For my shopping this week, I went to Wilkes and bought sausages, bacon, chops, chicken and steak costing £56.00. This is enough for a family of three for just over two weeks. The rest of my shopping came from the fishmonger and farm shops, where I was able to buy local cherries, local strawberries, local salad and local potatoes. I did have to buy some imported stuff, but predominantly, I was able to buy British.
We agree. Because of lockdown and supporting local, we’ve also decided to buy more local fruit from now on; spend maybe £5 more on a big box, which will then last for the week. It’s good for everyone; straight from the farm, just picked and really local, keeping income in our local area and supporting local.
The problem is, the less income you have, the harder that is to do. Even for two-income families, it’s still hard for many to shop local and to live comfortably in an affluent area like this, there are many people across the Weald and nationally who cannot afford to support local all the time. Everyone would benefit from a recommended national diet, or national ration-type diet (or joining the Be Local scheme, of course!). Perhaps many have lost sight of the calorific and nutritional values of what is on their plates.
So, with Cranbrook and the Weald in mind, what can we do to support eco-localisation within our own communities?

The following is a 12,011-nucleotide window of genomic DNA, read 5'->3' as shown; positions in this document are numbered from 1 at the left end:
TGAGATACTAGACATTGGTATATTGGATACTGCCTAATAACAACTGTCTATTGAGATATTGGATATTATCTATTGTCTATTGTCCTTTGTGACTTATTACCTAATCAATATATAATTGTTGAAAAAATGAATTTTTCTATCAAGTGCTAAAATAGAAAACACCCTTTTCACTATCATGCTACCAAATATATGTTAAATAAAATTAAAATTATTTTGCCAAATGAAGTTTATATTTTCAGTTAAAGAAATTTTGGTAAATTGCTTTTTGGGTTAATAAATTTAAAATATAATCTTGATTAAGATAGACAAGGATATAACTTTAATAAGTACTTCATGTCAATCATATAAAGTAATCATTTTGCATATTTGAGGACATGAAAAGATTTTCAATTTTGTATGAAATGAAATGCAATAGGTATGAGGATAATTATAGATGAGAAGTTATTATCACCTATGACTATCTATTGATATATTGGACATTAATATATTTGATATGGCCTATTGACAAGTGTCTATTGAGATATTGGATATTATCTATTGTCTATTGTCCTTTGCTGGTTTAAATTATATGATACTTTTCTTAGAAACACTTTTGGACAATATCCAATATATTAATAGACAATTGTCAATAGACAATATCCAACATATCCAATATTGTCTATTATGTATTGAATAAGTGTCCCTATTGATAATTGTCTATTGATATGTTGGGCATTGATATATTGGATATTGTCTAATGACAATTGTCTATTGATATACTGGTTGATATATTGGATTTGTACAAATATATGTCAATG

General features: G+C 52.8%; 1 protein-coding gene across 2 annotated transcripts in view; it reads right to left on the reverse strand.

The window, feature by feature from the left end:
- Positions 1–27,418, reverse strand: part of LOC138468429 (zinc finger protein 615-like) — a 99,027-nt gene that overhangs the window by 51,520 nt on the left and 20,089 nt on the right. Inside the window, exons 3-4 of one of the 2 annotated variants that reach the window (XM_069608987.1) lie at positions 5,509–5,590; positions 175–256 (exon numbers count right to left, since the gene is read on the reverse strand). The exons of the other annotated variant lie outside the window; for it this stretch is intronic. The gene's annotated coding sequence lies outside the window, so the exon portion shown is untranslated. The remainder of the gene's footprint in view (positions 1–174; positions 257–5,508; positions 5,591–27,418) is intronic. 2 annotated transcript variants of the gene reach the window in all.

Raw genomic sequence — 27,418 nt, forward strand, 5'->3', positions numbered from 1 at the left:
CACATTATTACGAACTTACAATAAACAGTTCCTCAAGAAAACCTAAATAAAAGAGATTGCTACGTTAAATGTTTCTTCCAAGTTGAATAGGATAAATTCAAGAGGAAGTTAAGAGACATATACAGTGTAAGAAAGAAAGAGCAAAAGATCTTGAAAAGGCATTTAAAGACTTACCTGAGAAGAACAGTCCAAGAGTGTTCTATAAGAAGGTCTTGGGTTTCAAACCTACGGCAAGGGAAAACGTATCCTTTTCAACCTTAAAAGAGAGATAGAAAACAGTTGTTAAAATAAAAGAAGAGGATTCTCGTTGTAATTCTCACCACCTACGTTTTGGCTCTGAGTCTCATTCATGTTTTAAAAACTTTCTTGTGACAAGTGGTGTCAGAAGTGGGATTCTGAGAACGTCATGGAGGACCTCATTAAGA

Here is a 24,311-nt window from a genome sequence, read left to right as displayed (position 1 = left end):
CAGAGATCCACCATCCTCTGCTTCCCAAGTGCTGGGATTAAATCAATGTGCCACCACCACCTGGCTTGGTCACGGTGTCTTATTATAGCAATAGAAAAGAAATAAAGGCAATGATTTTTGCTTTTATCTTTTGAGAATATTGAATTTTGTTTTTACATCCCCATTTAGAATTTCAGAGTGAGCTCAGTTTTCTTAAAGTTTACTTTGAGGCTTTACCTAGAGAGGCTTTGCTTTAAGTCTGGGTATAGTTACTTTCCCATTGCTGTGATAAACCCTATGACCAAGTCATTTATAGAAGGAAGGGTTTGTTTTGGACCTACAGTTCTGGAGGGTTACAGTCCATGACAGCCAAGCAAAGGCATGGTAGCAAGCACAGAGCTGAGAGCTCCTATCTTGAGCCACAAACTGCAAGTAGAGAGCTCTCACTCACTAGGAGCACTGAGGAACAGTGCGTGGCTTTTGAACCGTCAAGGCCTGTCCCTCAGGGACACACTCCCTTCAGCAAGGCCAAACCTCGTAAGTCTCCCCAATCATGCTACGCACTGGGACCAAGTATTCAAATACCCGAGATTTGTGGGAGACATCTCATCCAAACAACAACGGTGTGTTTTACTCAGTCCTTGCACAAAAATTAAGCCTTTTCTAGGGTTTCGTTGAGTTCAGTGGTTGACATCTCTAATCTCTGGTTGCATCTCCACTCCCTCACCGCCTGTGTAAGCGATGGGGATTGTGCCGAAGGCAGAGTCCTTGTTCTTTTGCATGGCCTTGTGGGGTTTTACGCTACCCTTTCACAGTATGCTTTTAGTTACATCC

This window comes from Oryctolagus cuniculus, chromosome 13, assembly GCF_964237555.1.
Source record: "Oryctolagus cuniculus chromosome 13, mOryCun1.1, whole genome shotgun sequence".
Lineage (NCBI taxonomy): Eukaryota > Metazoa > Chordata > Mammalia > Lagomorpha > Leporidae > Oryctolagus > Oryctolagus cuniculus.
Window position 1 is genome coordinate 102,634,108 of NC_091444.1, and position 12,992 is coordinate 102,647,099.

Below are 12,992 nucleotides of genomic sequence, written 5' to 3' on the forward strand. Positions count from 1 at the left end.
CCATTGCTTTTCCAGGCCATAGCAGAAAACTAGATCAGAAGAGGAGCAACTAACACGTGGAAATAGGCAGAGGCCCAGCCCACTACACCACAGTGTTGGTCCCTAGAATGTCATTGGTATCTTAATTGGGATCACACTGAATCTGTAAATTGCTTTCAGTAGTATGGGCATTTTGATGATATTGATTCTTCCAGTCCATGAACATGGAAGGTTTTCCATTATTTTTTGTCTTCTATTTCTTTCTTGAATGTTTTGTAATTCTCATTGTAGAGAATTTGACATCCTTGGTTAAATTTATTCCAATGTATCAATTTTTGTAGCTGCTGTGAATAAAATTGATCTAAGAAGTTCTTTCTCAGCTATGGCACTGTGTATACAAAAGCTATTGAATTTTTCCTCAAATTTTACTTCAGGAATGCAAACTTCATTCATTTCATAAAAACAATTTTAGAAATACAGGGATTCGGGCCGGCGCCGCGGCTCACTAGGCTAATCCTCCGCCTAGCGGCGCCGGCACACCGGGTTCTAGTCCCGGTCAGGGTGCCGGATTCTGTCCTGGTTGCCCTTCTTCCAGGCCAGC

Love where you live, so think about where you live first. If you want a day out, you can pack up a picnic, pick up a map from the Vestry Hall and go on an adventure. Find the ponds where you can go pond dipping, learn about the local wildlife or go for a walk and appreciate an amazing view. When you think about what you are going to eat, and when you are writing your shopping list, think about where it’s coming from.
When you buy a present, again, love where you live; appreciate there are beautiful people like Happy & Glorious on our high street. Why do you need to go on Amazon? You actually don’t need to go on Amazon now that Cranbrook has re-opened. You can find everything you need; the bakers, fishmonger, farm shops, chemists, banks, and not forgetting Cranbrook DIY with the very knowledgeable Andy.
We’re so lucky in Cranbrook, we don’t need to go anywhere else. There’s loads to do; we can go swimming, play tennis and we have loads of sports facilities. We’ve even got a brewery (Larkins), and then there’s The Hive, which serves local produce in their restaurant as well as stocking a range of local drinks at the bar.
We need to buy into these local initiatives (such as Be Local), as many of us have become dependent upon our online providers during lockdown. We need to remind people there is a safe and positive shopping experience right here in Cranbrook. And hopefully, people will commute less because we’re all going to be able to ask to work from home more, as we’ve proved it works. We don’t need to be in the office every day!
So, let’s all support local a bit more, love where we live, and learn to appreciate it!
To find out more about how you can get involved in the Be Local scheme, contact us at: email@example.com.
Having worked through the entire supply chain, Sarah knows a thing or two about the issues local communities are facing. Sarah has grown, picked, packed, technically managed, promoted and sold produce crops for over twenty-five years, and today she wears many hats including Chairman of The National Fruit Show, Operations Director for Great British Apples, and Founding Partner of Partners in Produce.